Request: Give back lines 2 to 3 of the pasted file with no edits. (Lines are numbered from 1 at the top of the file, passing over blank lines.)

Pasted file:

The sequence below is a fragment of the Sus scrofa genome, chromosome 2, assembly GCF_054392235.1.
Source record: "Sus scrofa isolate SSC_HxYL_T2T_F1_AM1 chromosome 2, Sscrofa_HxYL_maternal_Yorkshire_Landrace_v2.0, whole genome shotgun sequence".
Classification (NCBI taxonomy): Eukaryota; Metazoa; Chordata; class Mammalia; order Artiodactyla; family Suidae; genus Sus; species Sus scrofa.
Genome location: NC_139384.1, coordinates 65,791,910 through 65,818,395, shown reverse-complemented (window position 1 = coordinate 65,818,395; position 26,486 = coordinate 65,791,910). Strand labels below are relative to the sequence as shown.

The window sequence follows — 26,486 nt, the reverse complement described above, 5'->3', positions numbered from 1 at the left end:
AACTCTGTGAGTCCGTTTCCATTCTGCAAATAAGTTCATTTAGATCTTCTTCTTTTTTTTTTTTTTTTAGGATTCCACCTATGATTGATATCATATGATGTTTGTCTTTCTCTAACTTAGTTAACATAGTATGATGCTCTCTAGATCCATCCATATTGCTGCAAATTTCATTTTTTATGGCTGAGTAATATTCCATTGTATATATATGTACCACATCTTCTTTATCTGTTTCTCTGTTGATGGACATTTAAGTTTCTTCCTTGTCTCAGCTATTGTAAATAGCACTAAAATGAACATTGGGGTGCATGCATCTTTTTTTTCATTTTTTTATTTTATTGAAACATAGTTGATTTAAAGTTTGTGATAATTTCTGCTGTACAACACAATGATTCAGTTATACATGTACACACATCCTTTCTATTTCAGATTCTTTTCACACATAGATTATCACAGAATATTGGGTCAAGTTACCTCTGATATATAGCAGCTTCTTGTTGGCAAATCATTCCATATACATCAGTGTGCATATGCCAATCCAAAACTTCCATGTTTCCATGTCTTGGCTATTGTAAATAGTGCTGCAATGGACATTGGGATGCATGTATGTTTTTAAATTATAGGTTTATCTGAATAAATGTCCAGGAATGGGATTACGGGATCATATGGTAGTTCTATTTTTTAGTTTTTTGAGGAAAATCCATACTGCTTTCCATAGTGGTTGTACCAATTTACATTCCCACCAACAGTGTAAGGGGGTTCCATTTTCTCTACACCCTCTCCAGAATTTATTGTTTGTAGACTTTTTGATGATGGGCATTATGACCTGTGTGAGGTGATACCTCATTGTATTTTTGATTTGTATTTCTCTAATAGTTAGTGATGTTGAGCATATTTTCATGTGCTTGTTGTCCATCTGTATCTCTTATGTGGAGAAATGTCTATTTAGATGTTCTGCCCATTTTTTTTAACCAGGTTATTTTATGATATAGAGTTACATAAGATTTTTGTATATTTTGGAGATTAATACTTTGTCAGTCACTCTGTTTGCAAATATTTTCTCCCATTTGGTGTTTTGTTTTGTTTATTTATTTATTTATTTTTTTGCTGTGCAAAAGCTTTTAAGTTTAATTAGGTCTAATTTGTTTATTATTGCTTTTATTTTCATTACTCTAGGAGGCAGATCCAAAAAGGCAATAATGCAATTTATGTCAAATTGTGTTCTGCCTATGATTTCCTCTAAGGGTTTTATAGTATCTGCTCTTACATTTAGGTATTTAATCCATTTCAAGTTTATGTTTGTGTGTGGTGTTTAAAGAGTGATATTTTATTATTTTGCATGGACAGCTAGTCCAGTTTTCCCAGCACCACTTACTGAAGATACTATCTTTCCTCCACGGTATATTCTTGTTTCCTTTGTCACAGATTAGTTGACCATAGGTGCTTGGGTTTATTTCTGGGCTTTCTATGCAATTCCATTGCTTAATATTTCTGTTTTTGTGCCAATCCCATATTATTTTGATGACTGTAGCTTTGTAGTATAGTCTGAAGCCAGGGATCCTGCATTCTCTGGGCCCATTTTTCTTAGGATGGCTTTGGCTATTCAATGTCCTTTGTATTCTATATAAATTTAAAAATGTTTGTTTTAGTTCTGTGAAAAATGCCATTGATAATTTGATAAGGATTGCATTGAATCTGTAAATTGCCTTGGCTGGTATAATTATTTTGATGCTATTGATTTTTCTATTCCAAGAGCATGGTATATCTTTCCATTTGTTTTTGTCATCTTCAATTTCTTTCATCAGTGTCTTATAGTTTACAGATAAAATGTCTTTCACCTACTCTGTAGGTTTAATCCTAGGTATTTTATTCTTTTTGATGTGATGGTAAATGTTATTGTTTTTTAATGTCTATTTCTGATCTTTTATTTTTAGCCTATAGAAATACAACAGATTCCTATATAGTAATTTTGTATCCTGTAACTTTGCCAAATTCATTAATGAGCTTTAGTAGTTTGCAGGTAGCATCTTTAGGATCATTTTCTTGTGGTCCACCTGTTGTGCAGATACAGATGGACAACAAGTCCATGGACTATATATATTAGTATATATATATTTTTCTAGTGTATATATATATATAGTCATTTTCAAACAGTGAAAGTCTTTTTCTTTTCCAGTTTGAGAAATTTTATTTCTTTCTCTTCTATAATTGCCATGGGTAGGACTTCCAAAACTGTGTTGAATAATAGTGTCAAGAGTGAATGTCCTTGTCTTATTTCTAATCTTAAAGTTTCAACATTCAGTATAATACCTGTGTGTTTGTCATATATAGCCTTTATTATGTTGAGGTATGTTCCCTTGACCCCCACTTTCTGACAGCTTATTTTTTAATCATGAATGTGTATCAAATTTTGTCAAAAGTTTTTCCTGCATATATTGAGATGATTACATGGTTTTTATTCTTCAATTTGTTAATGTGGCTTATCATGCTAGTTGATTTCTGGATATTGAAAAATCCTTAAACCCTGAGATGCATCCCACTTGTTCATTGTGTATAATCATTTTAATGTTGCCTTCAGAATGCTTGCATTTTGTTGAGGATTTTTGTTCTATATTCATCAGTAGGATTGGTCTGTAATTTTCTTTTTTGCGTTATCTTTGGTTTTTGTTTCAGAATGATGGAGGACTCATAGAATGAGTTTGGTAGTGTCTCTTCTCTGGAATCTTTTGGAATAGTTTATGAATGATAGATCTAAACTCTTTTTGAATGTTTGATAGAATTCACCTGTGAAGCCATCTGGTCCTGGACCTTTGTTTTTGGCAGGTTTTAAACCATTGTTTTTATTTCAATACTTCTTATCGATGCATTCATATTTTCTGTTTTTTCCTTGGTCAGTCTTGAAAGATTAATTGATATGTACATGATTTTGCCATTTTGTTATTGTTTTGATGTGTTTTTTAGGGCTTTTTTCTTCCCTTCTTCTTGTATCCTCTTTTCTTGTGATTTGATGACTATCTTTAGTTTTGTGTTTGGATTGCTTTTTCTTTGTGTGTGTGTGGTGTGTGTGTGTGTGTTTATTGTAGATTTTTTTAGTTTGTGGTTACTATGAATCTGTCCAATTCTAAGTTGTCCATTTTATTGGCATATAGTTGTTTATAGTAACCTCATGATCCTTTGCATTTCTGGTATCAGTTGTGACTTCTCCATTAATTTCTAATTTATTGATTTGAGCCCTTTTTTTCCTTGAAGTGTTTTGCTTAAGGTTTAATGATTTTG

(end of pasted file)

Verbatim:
Source record: "Sus scrofa isolate SSC_HxYL_T2T_F1_AM1 chromosome 2, Sscrofa_HxYL_maternal_Yorkshire_Landrace_v2.0, whole genome shotgun sequence".
Classification (NCBI taxonomy): Eukaryota; Metazoa; Chordata; class Mammalia; order Artiodactyla; family Suidae; genus Sus; species Sus scrofa.